• The wide-spread adoption of smart machines will reduce the United States’ economic dependence on other countries. For decades the U.S. has chased cheap labor and resources abroad.  Now, automation will allow the U.S. to rely more on itself.
  • This rise of smart machines will also help the U.S. contain the military rise of its rivals. Drones and missiles will be capable of destroying enemy invasion forces.  The U.S. can capitalize on a fundamental asymmetry in war aims: whereas U.S. rivals need to seize and control territory (Taiwan, the Baltics) to achieve regional hegemony, the U.S. needs only to deny them that control.
  • The working-age populations of U.S. democratic allies will shrink by 12% over the next 30 years, while their senior populations will expand by 57%, the same problem facing China and Russia. Such challenging conditions will inevitably breed nationalism and extremism.
  • At the same time, North America will be the only region with all of the ingredients necessary for sustained economic growth.
  • The post-cold war order has fostered the most peaceful and prosperous period in human history. As it recedes, the world will become a more dangerous place with the return of great power mercantilism and new forms of imperialism.  A major example is China’s Belt and Road Initiative and its attempt to create a closed-off, parallel internet.
  • A nationalist mood has taken hold in the U.S. But warding off authoritarian powers such as China and Russia can be accomplished with advanced technology even while foreign bases are being eliminated or cut back.  Overall, this represents a realistic realignment of U.S. foreign policy rather than a retreat from the world.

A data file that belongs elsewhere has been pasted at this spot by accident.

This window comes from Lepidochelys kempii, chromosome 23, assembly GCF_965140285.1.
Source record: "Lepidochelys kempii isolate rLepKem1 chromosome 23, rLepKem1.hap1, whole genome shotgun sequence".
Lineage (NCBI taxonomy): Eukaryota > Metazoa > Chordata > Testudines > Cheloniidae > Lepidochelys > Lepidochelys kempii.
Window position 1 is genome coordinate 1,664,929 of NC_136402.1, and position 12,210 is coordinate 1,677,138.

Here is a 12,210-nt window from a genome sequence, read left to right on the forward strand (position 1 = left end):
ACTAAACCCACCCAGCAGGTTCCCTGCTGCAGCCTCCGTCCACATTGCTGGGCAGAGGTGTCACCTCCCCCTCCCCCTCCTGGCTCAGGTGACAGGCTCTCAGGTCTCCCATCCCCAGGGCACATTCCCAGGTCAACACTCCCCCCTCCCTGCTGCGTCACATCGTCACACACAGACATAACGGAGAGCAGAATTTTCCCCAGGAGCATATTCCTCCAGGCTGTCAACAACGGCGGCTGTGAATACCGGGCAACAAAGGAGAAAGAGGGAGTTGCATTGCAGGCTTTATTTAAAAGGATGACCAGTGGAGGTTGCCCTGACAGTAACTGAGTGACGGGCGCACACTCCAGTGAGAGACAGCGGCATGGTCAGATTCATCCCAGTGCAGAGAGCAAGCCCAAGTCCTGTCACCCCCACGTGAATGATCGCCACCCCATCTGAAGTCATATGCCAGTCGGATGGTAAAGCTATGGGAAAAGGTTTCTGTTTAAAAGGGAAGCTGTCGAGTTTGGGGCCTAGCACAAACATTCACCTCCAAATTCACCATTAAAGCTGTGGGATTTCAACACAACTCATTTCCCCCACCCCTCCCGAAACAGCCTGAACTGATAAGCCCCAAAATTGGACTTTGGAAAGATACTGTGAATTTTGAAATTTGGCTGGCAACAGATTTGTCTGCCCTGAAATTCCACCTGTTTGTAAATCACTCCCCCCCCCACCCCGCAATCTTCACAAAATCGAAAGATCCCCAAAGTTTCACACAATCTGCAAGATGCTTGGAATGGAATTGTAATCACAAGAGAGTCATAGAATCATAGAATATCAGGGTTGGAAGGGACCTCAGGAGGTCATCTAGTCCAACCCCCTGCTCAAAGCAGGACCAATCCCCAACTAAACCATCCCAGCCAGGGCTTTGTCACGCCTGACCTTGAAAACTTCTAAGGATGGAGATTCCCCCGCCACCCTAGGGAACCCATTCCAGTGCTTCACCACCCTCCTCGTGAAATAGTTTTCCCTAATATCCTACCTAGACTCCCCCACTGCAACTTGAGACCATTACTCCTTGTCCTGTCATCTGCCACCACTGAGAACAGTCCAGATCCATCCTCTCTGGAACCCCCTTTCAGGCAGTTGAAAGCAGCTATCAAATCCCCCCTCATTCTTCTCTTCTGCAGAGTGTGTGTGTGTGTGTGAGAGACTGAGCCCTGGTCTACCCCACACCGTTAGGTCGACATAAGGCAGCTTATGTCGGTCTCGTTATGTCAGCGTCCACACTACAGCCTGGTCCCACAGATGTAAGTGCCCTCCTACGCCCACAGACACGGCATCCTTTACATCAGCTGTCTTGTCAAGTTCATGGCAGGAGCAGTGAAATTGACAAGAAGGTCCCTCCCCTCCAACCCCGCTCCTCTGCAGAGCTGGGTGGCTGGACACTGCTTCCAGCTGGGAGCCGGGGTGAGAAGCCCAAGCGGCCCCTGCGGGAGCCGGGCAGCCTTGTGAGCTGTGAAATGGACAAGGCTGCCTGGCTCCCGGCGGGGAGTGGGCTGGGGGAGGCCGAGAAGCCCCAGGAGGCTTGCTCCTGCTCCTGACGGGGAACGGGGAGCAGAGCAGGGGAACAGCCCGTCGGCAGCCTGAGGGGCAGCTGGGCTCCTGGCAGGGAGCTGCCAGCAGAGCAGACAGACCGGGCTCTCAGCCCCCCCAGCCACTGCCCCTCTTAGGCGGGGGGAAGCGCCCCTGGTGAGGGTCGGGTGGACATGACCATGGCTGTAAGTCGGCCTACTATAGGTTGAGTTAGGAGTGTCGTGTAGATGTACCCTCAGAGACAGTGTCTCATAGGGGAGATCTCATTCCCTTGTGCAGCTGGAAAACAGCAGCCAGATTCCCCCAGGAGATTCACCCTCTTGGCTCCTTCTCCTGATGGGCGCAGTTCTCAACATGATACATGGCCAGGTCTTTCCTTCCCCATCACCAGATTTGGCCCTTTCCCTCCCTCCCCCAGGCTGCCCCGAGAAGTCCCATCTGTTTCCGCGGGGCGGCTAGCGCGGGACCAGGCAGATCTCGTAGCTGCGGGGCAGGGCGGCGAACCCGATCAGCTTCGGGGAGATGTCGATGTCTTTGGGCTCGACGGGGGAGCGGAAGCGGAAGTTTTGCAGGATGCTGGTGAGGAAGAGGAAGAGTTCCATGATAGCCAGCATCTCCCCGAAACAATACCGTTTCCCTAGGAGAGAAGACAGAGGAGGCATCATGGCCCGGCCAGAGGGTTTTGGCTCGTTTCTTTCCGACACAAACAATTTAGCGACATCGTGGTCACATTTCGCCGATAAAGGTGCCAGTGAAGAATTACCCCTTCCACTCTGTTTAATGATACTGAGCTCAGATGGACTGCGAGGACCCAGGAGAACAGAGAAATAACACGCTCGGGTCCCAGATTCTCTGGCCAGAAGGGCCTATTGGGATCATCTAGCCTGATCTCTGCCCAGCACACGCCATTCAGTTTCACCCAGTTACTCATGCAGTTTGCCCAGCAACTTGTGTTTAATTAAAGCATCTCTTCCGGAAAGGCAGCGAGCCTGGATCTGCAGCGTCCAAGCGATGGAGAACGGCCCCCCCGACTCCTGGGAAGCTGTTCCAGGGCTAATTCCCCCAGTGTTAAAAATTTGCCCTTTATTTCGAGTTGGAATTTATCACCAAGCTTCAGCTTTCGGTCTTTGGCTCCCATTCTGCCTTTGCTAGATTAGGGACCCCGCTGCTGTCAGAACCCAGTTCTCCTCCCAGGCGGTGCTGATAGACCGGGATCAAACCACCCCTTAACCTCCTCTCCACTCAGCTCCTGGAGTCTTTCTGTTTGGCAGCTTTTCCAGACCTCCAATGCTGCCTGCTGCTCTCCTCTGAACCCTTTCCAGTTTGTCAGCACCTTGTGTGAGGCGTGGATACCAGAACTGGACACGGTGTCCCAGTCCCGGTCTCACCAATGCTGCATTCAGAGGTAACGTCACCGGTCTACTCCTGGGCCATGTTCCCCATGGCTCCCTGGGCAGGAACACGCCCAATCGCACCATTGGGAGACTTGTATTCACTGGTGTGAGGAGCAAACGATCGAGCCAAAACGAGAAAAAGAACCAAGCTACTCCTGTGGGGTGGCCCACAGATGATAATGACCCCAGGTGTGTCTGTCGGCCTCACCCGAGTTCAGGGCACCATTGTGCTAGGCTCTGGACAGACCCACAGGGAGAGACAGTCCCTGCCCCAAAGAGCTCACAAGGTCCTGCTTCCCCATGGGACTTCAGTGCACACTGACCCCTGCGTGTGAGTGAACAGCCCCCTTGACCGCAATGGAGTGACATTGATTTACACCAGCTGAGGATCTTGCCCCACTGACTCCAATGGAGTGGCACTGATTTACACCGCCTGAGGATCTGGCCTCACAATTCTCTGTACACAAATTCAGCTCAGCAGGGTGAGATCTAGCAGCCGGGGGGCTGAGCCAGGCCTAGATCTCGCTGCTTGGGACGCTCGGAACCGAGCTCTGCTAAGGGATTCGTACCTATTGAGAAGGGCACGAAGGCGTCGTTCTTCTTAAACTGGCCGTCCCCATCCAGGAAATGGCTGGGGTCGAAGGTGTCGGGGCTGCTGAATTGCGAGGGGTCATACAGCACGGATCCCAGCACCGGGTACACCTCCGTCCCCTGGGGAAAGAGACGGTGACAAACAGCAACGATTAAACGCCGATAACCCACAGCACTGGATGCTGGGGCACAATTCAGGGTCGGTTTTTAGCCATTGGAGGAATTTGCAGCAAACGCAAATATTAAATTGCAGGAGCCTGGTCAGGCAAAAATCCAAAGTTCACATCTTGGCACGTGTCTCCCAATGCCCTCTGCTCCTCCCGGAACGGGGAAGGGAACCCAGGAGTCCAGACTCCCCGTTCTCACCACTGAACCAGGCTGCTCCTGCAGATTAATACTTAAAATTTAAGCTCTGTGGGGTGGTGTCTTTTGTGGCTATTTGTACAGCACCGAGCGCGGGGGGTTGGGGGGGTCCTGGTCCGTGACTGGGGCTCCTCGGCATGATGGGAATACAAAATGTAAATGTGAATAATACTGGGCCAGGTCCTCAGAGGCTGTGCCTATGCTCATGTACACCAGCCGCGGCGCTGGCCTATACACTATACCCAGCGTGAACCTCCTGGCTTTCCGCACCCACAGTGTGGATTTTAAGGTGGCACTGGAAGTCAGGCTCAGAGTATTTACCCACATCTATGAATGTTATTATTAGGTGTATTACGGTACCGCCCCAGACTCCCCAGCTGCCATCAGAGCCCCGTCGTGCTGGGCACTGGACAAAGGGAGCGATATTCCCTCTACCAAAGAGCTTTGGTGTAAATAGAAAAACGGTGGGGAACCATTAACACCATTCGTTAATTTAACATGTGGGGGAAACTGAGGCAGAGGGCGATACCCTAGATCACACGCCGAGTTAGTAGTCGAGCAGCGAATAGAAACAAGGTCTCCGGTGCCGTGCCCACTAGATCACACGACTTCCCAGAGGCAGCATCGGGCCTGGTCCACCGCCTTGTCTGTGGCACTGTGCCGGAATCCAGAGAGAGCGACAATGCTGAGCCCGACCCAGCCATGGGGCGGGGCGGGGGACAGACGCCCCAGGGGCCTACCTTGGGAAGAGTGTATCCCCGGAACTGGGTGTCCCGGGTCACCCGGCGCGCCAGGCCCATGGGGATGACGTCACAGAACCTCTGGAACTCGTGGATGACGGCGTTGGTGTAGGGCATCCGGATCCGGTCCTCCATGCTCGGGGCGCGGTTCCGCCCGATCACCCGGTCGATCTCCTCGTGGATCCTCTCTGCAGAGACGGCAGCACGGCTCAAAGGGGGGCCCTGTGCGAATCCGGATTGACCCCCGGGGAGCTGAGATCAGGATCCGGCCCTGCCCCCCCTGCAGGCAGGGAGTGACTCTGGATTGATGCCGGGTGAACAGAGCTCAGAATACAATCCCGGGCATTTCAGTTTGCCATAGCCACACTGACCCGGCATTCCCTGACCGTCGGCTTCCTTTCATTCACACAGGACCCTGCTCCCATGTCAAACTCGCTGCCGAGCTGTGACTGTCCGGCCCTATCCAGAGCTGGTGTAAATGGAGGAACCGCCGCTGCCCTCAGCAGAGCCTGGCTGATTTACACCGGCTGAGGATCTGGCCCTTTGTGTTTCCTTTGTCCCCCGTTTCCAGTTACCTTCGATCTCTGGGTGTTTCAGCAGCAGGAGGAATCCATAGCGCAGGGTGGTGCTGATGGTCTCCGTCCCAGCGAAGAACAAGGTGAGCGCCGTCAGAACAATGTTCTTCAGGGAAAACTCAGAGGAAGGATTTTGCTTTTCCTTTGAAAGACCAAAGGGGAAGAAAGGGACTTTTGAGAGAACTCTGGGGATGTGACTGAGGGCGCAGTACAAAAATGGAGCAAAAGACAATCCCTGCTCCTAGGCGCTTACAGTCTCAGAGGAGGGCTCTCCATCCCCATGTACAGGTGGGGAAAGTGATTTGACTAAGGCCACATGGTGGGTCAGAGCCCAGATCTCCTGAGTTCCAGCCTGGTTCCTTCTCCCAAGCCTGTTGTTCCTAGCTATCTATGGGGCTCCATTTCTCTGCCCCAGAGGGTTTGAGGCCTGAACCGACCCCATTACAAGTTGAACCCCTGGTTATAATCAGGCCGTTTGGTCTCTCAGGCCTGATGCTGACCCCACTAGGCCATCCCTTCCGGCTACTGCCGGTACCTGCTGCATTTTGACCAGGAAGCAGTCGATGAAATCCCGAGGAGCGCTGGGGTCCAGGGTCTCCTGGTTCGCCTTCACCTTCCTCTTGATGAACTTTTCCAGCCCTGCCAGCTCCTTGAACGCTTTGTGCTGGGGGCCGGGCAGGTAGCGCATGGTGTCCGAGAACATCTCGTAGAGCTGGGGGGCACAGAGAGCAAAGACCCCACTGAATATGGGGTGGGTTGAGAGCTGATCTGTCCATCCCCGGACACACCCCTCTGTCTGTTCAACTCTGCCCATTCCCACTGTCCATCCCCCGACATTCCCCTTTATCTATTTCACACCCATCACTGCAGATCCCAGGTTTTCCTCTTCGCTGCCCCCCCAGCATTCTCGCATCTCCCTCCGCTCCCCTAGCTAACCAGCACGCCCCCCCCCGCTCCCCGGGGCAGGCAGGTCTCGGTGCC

Conclusion.  “The best hope for the liberal world order is that the U.S. find ways to channel growing nationalist impulses in internationalist directions.”  For example, the U.S. has previously undertaken liberal campaigns for selfish reasons.  It nurtured a community of capitalist democracies to crush Soviet communism.  The secret is to figure out how to continue this kind of outreach in the new, coming nationalistic era.

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The Long Term Social Effects of the Pandemic

With the number of new coronavirus cases in the increasing, we are reminded that the pandemic is not yet over and that each of us needs to continue to act in a responsible manner by practicing social distancing and wearing masks in some situations.

The longer the pandemic continues, the more profound will be its lasting effects on American society.  The social science scholar, Nicholas Christakis, has taken a stab at delineating many of these social effects.  For example:

  • A vaccine won’t give us an early exit. A vaccine may not be widely available before the U.S. achieves herd immunity, which will likely occur no later than 2022.
  • Providing medical care over the internet is now not just permissible but even widely encouraged. Telemedicine has achieved a big advance in the last few months.
  • Many restaurants have now reopened but often at only 50% capacity. Of the 15 million people previously employed in restaurants as waiters, cooks, etc., half of them have lost their jobs.